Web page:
The second initiative is the development of a Gender Equality Protocol for magistrates and judges in five CARICOM countries. The protocol will assist judicial officers to adjudicate cases through a gender lens. It builds the capacity of judges and magistrates to identify and address the social, economic and cultural circumstances that perpetuate gender inequality in cases dealing with custody, maintenance, sexual violence, domestic violence and human trafficking. The protocol is being developed in partnership with UN Women and the Caribbean Association of Judicial Officers (CAJO). 

 

Negative gender norms have and continue to impede access to justice for men and women in Caribbean societies. It means therefore that any attempts at improving the administration of justice must tackle gender norms that reinforce gender inequality. As such, the JURIST Project is committed to assisting decision-makers to be aware of, and sensitive to, the realities of the lives of those who seek the protections and remedies that the law offers. 

 

To learn more about the work of the JURIST Project, visit their website: www.juristproject.org


REGIONAL NEWS – Eastern Caribbean Supreme Court adopts Judicial Insolvency Network’s Guidelines for Communication and Cooperation between Courts in Cross-Border Insolvency Matters

Dame Janice M. Pereira, DBE
Chief Justice, Eastern Caribbean Supreme Court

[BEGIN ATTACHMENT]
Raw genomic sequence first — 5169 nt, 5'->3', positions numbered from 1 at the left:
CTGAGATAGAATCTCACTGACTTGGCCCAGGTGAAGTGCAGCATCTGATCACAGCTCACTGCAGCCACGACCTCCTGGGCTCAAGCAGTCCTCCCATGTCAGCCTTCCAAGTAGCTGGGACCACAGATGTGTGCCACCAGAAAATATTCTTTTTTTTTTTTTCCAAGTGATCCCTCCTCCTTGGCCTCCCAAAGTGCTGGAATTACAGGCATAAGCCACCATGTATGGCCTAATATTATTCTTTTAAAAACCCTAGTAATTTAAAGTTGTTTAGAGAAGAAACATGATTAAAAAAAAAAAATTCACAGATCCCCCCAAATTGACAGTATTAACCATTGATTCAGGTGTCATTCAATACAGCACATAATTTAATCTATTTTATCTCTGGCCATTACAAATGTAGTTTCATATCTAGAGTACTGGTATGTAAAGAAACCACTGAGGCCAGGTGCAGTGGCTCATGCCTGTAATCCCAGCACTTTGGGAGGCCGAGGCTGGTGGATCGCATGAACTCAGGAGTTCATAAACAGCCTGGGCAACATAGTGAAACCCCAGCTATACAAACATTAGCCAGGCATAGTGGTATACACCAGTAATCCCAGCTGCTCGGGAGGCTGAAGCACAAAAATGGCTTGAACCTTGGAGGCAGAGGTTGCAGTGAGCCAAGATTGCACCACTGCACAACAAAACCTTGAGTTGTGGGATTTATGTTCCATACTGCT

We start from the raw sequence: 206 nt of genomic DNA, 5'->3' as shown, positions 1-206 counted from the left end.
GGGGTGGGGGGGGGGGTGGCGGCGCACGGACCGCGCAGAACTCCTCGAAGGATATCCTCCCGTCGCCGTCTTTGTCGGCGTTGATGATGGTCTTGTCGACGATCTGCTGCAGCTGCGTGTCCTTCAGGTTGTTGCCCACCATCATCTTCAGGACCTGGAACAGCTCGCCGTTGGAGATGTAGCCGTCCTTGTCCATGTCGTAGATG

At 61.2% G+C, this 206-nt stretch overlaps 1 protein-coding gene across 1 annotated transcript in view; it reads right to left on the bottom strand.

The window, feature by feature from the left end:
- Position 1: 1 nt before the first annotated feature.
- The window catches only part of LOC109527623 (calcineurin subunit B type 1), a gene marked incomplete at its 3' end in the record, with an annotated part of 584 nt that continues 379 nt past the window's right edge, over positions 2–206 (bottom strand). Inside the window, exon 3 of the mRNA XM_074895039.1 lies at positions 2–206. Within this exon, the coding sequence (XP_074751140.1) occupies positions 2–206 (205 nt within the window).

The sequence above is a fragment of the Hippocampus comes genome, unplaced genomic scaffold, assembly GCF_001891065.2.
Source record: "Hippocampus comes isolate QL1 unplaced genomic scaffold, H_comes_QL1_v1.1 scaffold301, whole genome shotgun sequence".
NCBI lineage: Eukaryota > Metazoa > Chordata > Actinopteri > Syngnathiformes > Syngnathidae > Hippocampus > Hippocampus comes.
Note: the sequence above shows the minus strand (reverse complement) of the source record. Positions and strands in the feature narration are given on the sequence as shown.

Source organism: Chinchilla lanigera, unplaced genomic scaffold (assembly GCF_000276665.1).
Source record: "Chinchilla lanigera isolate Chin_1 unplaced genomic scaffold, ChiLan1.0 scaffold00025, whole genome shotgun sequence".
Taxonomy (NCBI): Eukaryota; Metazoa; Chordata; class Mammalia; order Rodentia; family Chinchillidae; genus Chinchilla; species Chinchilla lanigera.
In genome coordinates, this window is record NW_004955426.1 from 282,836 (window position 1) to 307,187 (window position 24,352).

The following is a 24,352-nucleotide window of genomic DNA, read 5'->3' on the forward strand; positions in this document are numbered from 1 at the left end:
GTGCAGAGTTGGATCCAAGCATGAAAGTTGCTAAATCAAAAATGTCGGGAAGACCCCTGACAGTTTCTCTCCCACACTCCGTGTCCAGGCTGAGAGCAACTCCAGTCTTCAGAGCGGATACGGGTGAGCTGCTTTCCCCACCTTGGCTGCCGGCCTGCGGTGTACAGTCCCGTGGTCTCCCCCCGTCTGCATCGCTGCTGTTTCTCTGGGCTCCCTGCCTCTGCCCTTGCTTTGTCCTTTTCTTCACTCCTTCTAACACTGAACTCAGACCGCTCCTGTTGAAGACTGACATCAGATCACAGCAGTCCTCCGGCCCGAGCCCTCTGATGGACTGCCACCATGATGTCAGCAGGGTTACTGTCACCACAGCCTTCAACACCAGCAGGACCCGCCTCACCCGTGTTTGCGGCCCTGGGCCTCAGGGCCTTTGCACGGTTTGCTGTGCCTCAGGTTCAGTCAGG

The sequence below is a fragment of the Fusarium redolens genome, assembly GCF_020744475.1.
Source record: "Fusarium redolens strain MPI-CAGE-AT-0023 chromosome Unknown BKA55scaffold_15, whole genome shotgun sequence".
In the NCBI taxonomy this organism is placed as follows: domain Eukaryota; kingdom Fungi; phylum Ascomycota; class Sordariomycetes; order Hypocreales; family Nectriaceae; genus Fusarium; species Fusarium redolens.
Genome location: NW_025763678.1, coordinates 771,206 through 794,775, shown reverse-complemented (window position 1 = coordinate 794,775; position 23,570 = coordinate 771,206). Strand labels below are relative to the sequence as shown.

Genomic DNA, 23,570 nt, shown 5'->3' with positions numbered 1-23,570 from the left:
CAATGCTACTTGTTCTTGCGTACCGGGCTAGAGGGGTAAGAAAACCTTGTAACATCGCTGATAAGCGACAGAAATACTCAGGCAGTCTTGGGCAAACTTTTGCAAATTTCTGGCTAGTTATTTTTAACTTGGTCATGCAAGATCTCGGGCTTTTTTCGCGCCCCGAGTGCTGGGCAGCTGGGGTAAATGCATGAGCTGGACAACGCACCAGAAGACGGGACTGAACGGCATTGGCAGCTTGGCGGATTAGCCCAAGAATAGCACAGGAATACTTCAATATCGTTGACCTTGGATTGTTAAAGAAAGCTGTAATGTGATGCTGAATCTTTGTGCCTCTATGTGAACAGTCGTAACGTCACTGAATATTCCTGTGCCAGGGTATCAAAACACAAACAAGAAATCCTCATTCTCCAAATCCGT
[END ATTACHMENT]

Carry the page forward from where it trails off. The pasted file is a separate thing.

The Eastern Caribbean Supreme Court in the Territory of the Virgin Islands has adopted the Judicial Insolvency Network’s Guidelines for Communication and Cooperation between Courts in Cross-Border Insolvency Matters, which will be referred to as “the Guidelines”.  The Guidelines were adopted by Practice Direction 8, No. 2 of 2017 made pursuant to Rule 8(2) of the Insolvency Rules, 2005 and became effective on 18th May 2017.

 

The overarching objective of the Guidelines is to improve the efficiency and effectiveness of cross-border proceedings relating to insolvency or adjustment of debt matters opened in more than one jurisdiction (“Parallel Proceedings”) by enhancing coordination and cooperation amongst courts under whose supervision such proceedings are being conducted.                               

 

The Judicial Insolvency Network held its inaugural meeting in Singapore in October 2016.  The meeting was attended by judges from ten jurisdictions including the British Virgin Islands.  During the meeting, the judges discussed the need for greater cooperation between courts in cross-border insolvency matters and produced draft Guidelines.  The Guidelines have been adopted by the following jurisdictions:

 

  • Bermuda   9 March
  • Delaware   1 February
  • England and Wales  5 May
  • Singapore   1 February